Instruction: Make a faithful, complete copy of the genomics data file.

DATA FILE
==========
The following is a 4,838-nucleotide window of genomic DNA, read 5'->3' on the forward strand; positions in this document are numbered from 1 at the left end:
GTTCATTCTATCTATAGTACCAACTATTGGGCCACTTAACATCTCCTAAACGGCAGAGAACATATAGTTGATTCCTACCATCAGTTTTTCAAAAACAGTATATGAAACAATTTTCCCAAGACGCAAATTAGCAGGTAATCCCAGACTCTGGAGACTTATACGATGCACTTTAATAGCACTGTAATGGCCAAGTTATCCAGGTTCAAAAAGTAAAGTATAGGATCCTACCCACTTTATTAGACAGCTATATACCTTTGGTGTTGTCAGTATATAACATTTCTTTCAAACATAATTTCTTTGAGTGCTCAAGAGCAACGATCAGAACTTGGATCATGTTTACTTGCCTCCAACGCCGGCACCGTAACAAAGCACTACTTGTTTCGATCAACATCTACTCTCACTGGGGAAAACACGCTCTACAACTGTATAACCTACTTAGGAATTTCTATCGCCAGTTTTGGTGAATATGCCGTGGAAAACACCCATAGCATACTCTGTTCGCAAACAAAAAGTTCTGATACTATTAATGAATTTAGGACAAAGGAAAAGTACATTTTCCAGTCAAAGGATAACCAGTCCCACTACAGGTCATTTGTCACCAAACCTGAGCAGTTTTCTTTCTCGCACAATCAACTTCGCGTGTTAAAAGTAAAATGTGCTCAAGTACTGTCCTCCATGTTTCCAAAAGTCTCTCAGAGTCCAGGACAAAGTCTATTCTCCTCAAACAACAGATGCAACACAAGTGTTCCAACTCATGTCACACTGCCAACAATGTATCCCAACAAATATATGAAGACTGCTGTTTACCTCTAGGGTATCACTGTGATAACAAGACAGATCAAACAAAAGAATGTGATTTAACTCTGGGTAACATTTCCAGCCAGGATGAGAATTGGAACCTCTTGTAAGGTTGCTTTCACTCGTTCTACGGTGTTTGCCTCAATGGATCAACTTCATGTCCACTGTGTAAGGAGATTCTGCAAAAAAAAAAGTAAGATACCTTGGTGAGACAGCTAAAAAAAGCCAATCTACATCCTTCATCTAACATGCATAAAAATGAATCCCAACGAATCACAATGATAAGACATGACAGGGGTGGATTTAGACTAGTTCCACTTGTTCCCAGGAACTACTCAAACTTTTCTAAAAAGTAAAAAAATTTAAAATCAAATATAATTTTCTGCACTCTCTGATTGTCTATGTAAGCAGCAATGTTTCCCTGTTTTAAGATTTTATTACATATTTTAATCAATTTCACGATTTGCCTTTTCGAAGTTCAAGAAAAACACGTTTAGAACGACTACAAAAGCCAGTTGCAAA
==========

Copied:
The following is a 4,838-nucleotide window of genomic DNA, read 5'->3' on the forward strand; positions in this document are numbered from 1 at the left end:
GTTCATTCTATCTATAGTACCAACTATTGGGCCACTTAACATCTCCTAAACGGCAGAGAACATATAGTTGATTCCTACCATCAGTTTTTCAAAAACAGTATATGAAACAATTTTCCCAAGACGCAAATTAGCAGGTAATCCCAGACTCTGGAGACTTATACGATGCACTTTAATAGCACTGTAATGGCCAAGTTATCCAGGTTCAAAAAGTAAAGTATAGGATCCTACCCACTTTATTAGACAGCTATATACCTTTGGTGTTGTCAGTATATAACATTTCTTTCAAACATAATTTCTTTGAGTGCTCAAGAGCAACGATCAGAACTTGGATCATGTTTACTTGCCTCCAACGCCGGCACCGTAACAAAGCACTACTTGTTTCGATCAACATCTACTCTCACTGGGGAAAACACGCTCTACAACTGTATAACCTACTTAGGAATTTCTATCGCCAGTTTTGGTGAATATGCCGTGGAAAACACCCATAGCATACTCTGTTCGCAAACAAAAAGTTCTGATACTATTAATGAATTTAGGACAAAGGAAAAGTACATTTTCCAGTCAAAGGATAACCAGTCCCACTACAGGTCATTTGTCACCAAACCTGAGCAGTTTTCTTTCTCGCACAATCAACTTCGCGTGTTAAAAGTAAAATGTGCTCAAGTACTGTCCTCCATGTTTCCAAAAGTCTCTCAGAGTCCAGGACAAAGTCTATTCTCCTCAAACAACAGATGCAACACAAGTGTTCCAACTCATGTCACACTGCCAACAATGTATCCCAACAAATATATGAAGACTGCTGTTTACCTCTAGGGTATCACTGTGATAACAAGACAGATCAAACAAAAGAATGTGATTTAACTCTGGGTAACATTTCCAGCCAGGATGAGAATTGGAACCTCTTGTAAGGTTGCTTTCACTCGTTCTACGGTGTTTGCCTCAATGGATCAACTTCATGTCCACTGTGTAAGGAGATTCTGCAAAAAAAAAAGTAAGATACCTTGGTGAGACAGCTAAAAAAAGCCAATCTACATCCTTCATCTAACATGCATAAAAATGAATCCCAACGAATCACAATGATAAGACATGACAGGGGTGGATTTAGACTAGTTCCACTTGTTCCCAGGAACTACTCAAACTTTTCTAAAAAGTAAAAAAATTTAAAATCAAATATAATTTTCTGCACTCTCTGATTGTCTATGTAAGCAGCAATGTTTCCCTGTTTTAAGATTTTATTACATATTTTAATCAATTTCACGATTTGCCTTTTCGAAGTTCAAGAAAAACACGTTTAGAACGACTACAAAAGCCAGTTGCAAA